I have sent loads of parcels to Ukraine and Russia and never yet been charged any tax, you need to be a bit more inventive, do as Manny and Freebird have stated. Its the only way.  ;)

Offline lindochka

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Re: Sending Items by Mail to Russia, Ukraine and Belarus (FSU)
« Reply #12 on: February 06, 2008, 02:22:47 PM »
Okay, who's sent packages to Belarus? I've used Meest for years but lately there have been some concerns with customs that have me biting my nails every time I go to ship something.

I need to ship over a couple of our wedding gifts -- two relatively small 220V kitchen appliances with a total weight of twenty pounds, that would be a lot more expensive to buy there than here. I liked Manny's idea of separate packages and was thinking maybe I could do something similar -- take apart the appliances (not the internal workings, just the components) and ship them separately.

Has anyone done this? If so, how did it work? If not, but you have experience sending packages to Belarus, what do you think?
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Offline Manny

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Re: Sending Items by Mail to Russia, Ukraine and Belarus (FSU)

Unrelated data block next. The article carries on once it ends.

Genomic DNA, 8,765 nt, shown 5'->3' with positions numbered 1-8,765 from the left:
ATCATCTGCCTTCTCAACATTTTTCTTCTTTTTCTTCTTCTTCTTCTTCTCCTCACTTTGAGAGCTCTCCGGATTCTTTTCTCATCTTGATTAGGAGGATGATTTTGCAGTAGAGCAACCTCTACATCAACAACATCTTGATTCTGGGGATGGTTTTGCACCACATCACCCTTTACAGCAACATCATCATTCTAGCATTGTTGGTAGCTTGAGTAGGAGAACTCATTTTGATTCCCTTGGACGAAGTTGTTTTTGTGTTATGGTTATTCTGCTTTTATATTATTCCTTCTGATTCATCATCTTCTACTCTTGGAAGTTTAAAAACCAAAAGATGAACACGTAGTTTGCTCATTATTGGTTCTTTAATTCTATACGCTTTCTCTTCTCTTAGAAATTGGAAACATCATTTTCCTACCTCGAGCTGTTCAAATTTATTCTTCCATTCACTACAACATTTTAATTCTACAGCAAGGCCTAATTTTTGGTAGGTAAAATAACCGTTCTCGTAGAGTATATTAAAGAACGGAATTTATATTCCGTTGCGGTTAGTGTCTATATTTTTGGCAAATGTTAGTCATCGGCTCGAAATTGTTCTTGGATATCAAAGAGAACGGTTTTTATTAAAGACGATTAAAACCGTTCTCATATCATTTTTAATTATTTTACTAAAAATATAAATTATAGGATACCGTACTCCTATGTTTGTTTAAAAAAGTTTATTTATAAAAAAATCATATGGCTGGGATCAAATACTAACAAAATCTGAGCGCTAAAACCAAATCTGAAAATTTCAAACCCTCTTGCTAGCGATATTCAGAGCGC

« Reply #13 on: February 06, 2008, 07:09:19 PM »
Welcome back Lindochka!  :bow:

As eccentric as it may sound; I bought some shoes in Holland recently. After a few weeks some of the stitching came away where the upper joins the sole. Me being in England and the retailer in Holland, taking them back was not much of an option. So I took them to a local shoe repairer, he gave me tales of 'hard work' and 'special machines' and them having to be 'sent away' and talked his way up to £30.  :o

My wife was having none of this. The offending shoe was sent to Russia - £3-50 with Royal Mail, it was repaired there at a princely sum of £3. We will collect it in April as we are going anyway - total cost £6-50 ($13)

Russian mail service!  :party0031:

Lindochka - I gather Belarus is the same as Russia in most regards? Nobody will steal 'domestic appliance components' with a declared value of $3 surely? Especially if not wrapped in inviting looking USPS boxes.

Read a trip report from North Korea >>here<<